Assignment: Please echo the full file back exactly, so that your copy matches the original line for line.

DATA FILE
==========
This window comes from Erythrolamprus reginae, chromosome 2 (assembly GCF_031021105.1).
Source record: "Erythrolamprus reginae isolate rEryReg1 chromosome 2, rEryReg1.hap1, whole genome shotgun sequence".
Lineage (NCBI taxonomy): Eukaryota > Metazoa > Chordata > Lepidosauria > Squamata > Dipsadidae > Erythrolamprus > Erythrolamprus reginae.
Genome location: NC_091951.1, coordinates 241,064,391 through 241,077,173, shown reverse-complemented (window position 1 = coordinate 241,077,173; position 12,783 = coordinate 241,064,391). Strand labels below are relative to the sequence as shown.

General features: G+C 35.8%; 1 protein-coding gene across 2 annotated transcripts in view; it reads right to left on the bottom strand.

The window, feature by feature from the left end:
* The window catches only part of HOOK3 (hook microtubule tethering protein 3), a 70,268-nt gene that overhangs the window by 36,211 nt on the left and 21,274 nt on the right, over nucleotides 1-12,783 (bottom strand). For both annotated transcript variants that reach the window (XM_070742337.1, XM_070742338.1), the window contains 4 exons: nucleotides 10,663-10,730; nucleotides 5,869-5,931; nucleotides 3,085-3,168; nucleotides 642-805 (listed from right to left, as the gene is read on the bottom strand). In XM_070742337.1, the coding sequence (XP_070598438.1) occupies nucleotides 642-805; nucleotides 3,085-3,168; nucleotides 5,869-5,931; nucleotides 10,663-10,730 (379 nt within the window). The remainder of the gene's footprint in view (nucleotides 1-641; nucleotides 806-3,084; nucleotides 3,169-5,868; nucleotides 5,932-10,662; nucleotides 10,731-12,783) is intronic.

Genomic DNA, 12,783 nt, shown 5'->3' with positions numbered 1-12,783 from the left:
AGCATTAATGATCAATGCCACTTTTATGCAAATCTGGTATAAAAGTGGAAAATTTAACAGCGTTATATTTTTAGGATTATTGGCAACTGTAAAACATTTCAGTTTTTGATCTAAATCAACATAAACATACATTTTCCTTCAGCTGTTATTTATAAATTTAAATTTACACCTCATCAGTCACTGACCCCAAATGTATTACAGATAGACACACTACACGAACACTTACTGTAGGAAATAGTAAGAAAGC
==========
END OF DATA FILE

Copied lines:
This window comes from Erythrolamprus reginae, chromosome 2 (assembly GCF_031021105.1).
Source record: "Erythrolamprus reginae isolate rEryReg1 chromosome 2, rEryReg1.hap1, whole genome shotgun sequence".
Lineage (NCBI taxonomy): Eukaryota > Metazoa > Chordata > Lepidosauria > Squamata > Dipsadidae > Erythrolamprus > Erythrolamprus reginae.
Genome location: NC_091951.1, coordinates 241,064,391 through 241,077,173, shown reverse-complemented (window position 1 = coordinate 241,077,173; position 12,783 = coordinate 241,064,391). Strand labels below are relative to the sequence as shown.

General features: G+C 35.8%; 1 protein-coding gene across 2 annotated transcripts in view; it reads right to left on the bottom strand.

The window, feature by feature from the left end:
* The window catches only part of HOOK3 (hook microtubule tethering protein 3), a 70,268-nt gene that overhangs the window by 36,211 nt on the left and 21,274 nt on the right, over nucleotides 1-12,783 (bottom strand). For both annotated transcript variants that reach the window (XM_070742337.1, XM_070742338.1), the window contains 4 exons: nucleotides 10,663-10,730; nucleotides 5,869-5,931; nucleotides 3,085-3,168; nucleotides 642-805 (listed from right to left, as the gene is read on the bottom strand). In XM_070742337.1, the coding sequence (XP_070598438.1) occupies nucleotides 642-805; nucleotides 3,085-3,168; nucleotides 5,869-5,931; nucleotides 10,663-10,730 (379 nt within the window). The remainder of the gene's footprint in view (nucleotides 1-641; nucleotides 806-3,084; nucleotides 3,169-5,868; nucleotides 5,932-10,662; nucleotides 10,731-12,783) is intronic.

Genomic DNA, 12,783 nt, shown 5'->3' with positions numbered 1-12,783 from the left:
AGCATTAATGATCAATGCCACTTTTATGCAAATCTGGTATAAAAGTGGAAAATTTAACAGCGTTATATTTTTAGGATTATTGGCAACTGTAAAACATTTCAGTTTTTGATCTAAATCAACATAAACATACATTTTCCTTCAGCTGTTATTTATAAATTTAAATTTACACCTCATCAGTCACTGACCCCAAATGTATTACAGATAGACACACTACACGAACACTTACTGTAGGAAATAGTAAGAAAGC